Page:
Publishing hasn't been the only medium to reap benefits from the Trump presidency. Documentaries -- especially those with political overtones -- have also experienced a golden-age-type windfall, evident in strong summer boxoffice for movies like "RBG," with an additional spate of releases due this fall.
Just the next few weeks will see the opening of "Active Measures," director Jack Bryan's meticulous examination of the relationships and history linking President Trump to the Russian government; and "America Chaos," James D. Stern's first-person account -- as a Hillary Clinton supporter -- of the factors leading to Donald Trump's surprising election as the 45th president.
Arts and entertainment
Continents and regions
Government and public administration
Government bodies and offices
Political Figures - US
Russia meddling investigation
US federal government
Business and industry sectors
Business, economy and trade
Movie and video industry
Those projects will be augmented by several more, including high-profile premieres in September at the Toronto International Film Festival: Michael Moore's "Fahrenheit 11/9," a date tied to the 2016 election; Errol Morris' "American Dharma," about Trump administration alumnus Steve Bannon; and Alexis Bloom's "Divide and Conquer: The Story of Roger Ailes," a profile of the late patriarch of Fox News Channel, which has become in the eyes of many political and media observers a near-indistinguishable extension of the Trump communications operation.
Toronto received an overall increase in submissions this year, covering a gamut of topics, said Thom Powers, who programs TIFF's documentary lineup.
"As we're watching them, usually some thematic cluster will appear," Powers said. "This year, one of those thematic clusters is clearly around politics."
In "American Chaos," Stern travels the country talking to Trump supporters, after proclaiming during the campaign that "America's not gullible enough to elect a man" with his credentials.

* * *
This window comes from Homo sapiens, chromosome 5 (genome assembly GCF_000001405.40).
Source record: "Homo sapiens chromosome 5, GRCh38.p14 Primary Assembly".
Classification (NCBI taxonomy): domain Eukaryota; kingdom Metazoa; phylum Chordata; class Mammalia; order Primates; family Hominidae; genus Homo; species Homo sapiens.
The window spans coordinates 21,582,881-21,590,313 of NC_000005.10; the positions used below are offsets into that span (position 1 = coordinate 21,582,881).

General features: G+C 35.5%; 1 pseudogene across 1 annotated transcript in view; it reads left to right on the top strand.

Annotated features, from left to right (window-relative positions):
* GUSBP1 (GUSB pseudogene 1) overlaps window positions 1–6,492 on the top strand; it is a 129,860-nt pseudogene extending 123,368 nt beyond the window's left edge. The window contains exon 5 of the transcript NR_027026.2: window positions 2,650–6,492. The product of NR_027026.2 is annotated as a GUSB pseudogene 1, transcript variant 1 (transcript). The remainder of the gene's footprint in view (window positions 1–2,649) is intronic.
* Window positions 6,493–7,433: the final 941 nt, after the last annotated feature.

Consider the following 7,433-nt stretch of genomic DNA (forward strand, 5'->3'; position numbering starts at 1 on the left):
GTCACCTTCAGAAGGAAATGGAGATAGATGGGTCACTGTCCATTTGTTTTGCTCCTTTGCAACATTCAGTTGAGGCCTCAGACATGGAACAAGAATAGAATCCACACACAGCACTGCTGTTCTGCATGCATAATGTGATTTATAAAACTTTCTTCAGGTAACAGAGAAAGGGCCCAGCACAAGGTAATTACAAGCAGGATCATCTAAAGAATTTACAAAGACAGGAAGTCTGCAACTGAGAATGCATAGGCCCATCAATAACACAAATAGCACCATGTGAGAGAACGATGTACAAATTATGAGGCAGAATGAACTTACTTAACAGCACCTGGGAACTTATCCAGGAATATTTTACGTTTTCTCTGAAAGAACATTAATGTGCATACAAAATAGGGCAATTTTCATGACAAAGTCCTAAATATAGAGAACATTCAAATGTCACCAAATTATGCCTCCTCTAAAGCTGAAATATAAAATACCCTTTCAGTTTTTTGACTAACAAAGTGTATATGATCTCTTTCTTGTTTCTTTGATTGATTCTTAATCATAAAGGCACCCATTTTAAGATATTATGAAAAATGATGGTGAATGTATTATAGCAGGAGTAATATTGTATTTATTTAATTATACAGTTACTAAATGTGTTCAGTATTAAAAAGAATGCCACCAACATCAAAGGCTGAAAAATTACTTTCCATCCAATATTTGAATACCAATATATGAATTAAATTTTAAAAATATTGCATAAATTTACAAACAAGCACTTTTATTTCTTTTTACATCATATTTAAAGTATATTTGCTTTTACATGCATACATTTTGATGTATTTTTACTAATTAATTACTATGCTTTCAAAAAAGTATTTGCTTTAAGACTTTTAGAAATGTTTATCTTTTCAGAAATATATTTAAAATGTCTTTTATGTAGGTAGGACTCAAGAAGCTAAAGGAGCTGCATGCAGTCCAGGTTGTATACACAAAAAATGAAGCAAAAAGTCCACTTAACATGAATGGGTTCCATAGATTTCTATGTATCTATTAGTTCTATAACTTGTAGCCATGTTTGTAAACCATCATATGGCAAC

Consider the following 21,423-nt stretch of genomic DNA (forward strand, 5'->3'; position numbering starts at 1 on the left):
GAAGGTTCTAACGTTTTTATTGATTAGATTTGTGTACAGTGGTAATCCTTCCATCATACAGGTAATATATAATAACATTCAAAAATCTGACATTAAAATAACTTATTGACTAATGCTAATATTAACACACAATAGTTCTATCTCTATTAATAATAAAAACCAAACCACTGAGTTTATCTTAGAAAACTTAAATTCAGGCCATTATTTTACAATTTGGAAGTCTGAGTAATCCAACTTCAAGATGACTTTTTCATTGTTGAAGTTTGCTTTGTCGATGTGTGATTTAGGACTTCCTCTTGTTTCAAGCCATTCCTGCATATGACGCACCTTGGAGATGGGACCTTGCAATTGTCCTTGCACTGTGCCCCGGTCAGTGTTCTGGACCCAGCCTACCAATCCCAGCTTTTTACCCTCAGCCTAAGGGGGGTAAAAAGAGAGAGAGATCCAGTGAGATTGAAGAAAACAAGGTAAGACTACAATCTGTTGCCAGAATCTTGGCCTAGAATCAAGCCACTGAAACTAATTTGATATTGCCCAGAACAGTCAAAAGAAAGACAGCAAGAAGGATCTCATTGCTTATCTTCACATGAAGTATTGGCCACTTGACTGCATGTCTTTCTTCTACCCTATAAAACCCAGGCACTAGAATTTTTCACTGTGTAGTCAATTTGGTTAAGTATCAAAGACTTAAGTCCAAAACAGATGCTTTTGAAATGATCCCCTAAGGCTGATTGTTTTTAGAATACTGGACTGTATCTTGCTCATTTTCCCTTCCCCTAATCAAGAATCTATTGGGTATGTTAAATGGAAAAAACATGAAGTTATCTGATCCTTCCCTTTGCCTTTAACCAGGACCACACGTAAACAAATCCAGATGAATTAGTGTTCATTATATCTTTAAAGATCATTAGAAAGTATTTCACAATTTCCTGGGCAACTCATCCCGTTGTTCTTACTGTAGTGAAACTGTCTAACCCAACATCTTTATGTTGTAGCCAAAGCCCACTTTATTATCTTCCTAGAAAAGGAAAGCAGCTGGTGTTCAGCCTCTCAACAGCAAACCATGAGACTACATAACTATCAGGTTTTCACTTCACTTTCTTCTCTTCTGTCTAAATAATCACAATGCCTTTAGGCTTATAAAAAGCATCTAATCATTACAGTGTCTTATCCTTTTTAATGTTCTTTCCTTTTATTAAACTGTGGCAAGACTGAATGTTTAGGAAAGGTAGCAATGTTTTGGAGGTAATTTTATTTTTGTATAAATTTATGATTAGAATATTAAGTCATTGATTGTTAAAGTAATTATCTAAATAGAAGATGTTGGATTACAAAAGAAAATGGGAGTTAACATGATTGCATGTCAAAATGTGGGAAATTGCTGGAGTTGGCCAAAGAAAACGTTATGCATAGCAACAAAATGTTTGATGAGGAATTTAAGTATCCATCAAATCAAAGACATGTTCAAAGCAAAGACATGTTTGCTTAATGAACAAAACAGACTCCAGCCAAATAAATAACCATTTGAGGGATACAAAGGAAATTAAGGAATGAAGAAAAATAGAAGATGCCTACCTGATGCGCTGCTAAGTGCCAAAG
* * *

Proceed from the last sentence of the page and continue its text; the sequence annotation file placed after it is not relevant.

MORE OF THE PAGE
During one of the more telling exchanges, Stern asks an older white man to identify the year to which the Trump slogan "Make America Great Again" hearkens back. He puts the time at 1957, seemingly oblivious to the fact that those years might not be viewed in the same way by women and minorities.
The film, notably, continues through election night, as a clearly crestfallen Stern watches the results, finally proclaiming, "Maybe we'll survive this too."
If "American Chaos" is a ground-level view of the campaign, "Active Measures" seeks to provide a bird's-eye perspective of how Russians cultivated Trump through the years, while documenting Russian President Vladimir Putin's strategy of using espionage to undermine democracies from within.
The film interviews a who's who of political and media figures, including Hillary Clinton, the late John McCain and Sen. Sheldon Whitehouse, who describes Trump as being "the perfect mark for the Russians."
For those who have followed coverage of the Trump-Russia story, much of this will be a rehash. But the film is skillfully assembled into what feels like a thriller, making the case articulated by investigative journalist Craig Unger (among those featured), author of "House of Trump, House of Putin," that Trump Tower became a "money-laundering paradise."
This has already been a huge summer for documentaries, with "RBG" -- the CNN Films presentation about Supreme Court Justice Ruth Bader Ginsburg -- the Mr. Rogers biography "Won't You Be My Neighbor?" and "Three Identical Strangers" all amassing the kind of box-office returns such films rarely generate.
The popularity of those films is "reflective of a general rising trend in documentaries," Powers said, adding in regard to movie distributors, "I know they are coming to the festival hungry to find new films that can build on the successes of the summer."
In "American Chaos," Stern says he embarked on the project in part so he could "tell my kids why this is happening."
If the factors that went into Trump's election are complicated, the impetus behind the current tide of documentaries stemming from it is pretty simple: Not only do the filmmakers have something to say, but from a bottom-line perspective, there's an audience for them.
"Active Measures" and "American Chaos" premiere Aug. 31 and Sept. 14, respectively, in select theaters. "Fahrenheit 11/9," "American Dharma" and "Divide and Conquer" will play in September at the Toronto International Film Festival.